AIDS, Violence and Behavioral Coding
This paper describes the ways in which behavior changes as social organization changes.
AUTHORS: Rodrick Wallace, Mindy Thompson Fullilove, and Alan J. Flisher
PUBLICATION: 1996, Soc. Sci. Med. Vol. 43, No. 3, pp. 339–352
Elsewhere we have presented a traveling-wave analysis of HIV transmission on a tightly self-interactive, geographically-focused core group social network (Wallace R. Soc. Sci. Med. 32, 847, 1991; Soc. Sci. Med. 33, 1155, 1991; Environ. Plan. A. 26, 767, 1994; Wallace R. and Fullilove M. Environ. Plan. A. 23. 1701 1991). Here we reanalyze the problem in probability space and recover a close analog of the Shannon Coding Theorem of information theory. Subsequent direct application of information theoretic methods provides striking insight regarding the spread of disease along the sociogeographic networks of marginalized subgroups, suggesting that 'risk behaviors' for infection may constitute essential components of a behavioral code for the transmission of information within the noisy channel of a marginalized community's social networks. The code's form, including the incorporation of risk behaviors, arises as a direct consequence of the external oppressive forces which structure marginalization.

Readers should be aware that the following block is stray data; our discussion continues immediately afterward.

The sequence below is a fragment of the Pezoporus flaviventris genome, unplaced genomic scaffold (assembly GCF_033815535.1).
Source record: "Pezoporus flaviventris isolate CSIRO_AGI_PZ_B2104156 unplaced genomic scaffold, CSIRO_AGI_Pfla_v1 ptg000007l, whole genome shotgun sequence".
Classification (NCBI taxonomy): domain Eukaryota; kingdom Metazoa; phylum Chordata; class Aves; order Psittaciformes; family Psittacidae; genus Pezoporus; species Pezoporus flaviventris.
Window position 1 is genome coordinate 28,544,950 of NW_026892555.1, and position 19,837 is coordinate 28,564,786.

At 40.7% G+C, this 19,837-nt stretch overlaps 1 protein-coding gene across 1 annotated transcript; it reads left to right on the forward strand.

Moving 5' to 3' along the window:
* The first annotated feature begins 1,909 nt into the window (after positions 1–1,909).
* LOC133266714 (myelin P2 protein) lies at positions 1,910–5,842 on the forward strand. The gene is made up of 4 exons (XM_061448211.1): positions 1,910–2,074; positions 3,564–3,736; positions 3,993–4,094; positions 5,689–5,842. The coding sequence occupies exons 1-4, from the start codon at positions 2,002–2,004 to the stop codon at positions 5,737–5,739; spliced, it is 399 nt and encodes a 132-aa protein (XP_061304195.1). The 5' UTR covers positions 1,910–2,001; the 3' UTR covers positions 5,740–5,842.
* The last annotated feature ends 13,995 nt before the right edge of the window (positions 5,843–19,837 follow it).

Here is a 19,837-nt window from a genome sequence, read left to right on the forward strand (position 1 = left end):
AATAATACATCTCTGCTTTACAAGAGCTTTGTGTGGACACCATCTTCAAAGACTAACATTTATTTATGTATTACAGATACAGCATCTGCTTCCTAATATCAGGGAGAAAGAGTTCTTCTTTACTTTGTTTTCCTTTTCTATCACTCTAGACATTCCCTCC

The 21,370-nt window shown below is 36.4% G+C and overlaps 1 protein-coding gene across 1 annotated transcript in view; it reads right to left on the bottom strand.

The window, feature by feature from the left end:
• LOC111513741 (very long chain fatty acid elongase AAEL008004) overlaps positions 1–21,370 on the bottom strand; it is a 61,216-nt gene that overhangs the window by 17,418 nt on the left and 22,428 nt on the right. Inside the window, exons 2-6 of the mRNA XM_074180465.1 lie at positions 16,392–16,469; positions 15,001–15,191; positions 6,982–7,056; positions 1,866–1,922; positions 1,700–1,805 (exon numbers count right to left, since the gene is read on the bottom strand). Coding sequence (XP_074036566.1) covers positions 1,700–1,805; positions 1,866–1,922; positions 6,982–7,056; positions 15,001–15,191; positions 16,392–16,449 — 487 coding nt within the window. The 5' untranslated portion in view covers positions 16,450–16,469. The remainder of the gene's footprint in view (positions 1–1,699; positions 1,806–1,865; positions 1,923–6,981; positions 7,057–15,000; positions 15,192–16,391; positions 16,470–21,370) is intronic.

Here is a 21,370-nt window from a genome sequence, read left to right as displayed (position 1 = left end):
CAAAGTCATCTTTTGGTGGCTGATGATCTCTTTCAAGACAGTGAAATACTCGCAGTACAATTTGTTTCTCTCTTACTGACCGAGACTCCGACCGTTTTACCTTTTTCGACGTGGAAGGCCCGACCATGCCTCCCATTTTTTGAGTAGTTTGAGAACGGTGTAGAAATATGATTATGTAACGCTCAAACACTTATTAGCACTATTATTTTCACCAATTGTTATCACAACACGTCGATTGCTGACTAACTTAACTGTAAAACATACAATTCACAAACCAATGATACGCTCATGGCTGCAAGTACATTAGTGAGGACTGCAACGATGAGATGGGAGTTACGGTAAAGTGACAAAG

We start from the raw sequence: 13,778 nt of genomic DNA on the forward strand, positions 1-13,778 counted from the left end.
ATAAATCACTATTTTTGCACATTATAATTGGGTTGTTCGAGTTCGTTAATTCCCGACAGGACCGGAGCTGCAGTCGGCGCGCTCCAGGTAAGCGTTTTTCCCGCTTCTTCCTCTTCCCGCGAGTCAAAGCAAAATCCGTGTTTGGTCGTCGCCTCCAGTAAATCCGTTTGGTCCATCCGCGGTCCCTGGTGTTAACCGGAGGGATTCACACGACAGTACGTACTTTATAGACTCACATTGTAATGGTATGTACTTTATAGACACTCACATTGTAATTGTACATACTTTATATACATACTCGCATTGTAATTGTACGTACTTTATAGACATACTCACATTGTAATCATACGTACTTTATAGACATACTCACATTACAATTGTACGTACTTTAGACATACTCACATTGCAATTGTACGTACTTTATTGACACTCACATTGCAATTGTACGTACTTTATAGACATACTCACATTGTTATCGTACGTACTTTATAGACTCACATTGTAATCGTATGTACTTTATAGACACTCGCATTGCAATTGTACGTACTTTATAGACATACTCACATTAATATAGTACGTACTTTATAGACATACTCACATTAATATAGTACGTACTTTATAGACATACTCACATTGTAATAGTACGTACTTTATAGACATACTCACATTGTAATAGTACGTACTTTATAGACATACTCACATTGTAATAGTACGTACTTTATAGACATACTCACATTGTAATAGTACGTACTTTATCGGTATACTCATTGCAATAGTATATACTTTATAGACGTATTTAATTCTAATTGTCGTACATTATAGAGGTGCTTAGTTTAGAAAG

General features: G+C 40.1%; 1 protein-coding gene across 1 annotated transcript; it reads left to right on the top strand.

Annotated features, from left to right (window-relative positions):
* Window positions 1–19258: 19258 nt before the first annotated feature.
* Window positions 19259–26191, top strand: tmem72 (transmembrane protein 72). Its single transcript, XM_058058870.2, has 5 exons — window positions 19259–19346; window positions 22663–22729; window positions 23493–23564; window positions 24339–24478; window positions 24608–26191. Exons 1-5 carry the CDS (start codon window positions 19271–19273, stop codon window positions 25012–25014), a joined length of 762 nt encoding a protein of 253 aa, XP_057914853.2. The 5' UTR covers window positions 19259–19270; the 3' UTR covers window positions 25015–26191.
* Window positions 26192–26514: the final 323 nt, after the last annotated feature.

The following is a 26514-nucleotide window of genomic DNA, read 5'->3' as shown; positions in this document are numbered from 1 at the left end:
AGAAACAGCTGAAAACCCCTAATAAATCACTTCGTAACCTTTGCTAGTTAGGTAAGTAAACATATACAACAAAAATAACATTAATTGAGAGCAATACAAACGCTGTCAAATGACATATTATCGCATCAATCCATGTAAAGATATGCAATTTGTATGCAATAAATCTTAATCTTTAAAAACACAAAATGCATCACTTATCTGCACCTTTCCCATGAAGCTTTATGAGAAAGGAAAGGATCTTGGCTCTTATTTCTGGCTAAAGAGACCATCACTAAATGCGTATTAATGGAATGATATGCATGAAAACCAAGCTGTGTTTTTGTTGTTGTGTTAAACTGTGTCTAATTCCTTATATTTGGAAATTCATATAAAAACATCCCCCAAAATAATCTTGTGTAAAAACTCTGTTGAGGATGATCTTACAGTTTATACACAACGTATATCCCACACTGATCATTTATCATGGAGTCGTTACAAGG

This viewpoint suggests an explanation of the sometime-observed rapid transmission of both infection and of control strategies for infection along the same network, but suggests further that if risk behaviors are indeed parts of a behavioral code for the transmission of group norms, statements of individual worth or resource sharing, then high rates of relapse are inevitable, given the persistence of the external oppression which gives those behaviors symbolic value.
We suggest that violent acts in particular may emerge as key behavioral symbols for 'sending a message' in socially disorganized communities, implying that school-based or other individual-oriented harm reduction strategies for violence prevention, in the absence of a comprehensive, multifactorial reform program, cannot significantly reverse the effects of continuing economic and social constraints or of public policies of planned shrinkage and benign neglect, factors primarily responsible for the disorganization of urban minority communities within the United States.